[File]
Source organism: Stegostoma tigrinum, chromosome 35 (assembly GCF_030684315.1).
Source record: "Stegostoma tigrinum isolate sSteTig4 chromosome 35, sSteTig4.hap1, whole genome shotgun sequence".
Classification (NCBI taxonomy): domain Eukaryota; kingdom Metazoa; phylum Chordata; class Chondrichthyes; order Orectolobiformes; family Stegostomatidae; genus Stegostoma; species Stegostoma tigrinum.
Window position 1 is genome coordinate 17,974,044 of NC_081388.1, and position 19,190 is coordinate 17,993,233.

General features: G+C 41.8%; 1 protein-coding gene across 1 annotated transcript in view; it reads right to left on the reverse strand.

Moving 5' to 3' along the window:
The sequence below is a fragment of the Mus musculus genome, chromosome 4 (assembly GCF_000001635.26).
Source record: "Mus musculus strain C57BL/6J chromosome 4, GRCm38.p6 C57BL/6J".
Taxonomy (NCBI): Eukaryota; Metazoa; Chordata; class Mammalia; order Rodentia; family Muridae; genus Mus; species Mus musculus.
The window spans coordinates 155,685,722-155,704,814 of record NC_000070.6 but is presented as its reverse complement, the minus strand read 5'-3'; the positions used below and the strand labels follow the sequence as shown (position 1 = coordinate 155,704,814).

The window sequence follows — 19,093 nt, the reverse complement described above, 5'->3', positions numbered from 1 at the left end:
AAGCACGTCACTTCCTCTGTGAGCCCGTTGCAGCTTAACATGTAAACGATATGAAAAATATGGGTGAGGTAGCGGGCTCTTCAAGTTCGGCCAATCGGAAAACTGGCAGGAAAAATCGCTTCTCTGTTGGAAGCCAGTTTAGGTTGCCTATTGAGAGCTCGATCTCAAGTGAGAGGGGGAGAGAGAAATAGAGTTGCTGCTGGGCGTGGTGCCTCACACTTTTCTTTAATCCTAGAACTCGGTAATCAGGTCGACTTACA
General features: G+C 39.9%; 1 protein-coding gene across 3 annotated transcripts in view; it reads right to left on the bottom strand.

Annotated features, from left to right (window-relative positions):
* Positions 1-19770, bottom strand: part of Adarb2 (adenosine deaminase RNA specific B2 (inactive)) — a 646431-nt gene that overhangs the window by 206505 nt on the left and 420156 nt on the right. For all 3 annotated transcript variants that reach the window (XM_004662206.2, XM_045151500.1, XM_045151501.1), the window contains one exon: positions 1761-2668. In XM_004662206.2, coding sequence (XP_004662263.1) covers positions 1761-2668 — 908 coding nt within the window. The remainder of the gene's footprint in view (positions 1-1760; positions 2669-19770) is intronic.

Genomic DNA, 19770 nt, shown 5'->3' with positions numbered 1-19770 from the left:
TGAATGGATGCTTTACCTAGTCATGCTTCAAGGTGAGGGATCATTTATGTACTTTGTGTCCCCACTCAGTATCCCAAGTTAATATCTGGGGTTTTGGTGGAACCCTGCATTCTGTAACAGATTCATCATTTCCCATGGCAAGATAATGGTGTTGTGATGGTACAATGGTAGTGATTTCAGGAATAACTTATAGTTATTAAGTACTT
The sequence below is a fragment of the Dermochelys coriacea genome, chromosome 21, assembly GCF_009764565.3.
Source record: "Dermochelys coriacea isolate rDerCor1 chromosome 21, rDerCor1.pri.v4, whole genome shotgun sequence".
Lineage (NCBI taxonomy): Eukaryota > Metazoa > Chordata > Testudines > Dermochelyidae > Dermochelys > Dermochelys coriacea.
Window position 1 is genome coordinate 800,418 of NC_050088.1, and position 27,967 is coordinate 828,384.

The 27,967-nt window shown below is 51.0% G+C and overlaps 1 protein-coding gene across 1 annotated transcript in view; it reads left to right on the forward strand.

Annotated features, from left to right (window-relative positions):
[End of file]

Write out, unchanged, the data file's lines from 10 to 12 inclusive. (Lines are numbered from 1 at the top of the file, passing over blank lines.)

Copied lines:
The window spans coordinates 155,685,722-155,704,814 of record NC_000070.6 but is presented as its reverse complement, the minus strand read 5'-3'; the positions used below and the strand labels follow the sequence as shown (position 1 = coordinate 155,704,814).

The window sequence follows — 19,093 nt, the reverse complement described above, 5'->3', positions numbered from 1 at the left end:
AAGCACGTCACTTCCTCTGTGAGCCCGTTGCAGCTTAACATGTAAACGATATGAAAAATATGGGTGAGGTAGCGGGCTCTTCAAGTTCGGCCAATCGGAAAACTGGCAGGAAAAATCGCTTCTCTGTTGGAAGCCAGTTTAGGTTGCCTATTGAGAGCTCGATCTCAAGTGAGAGGGGGAGAGAGAAATAGAGTTGCTGCTGGGCGTGGTGCCTCACACTTTTCTTTAATCCTAGAACTCGGTAATCAGGTCGACTTACA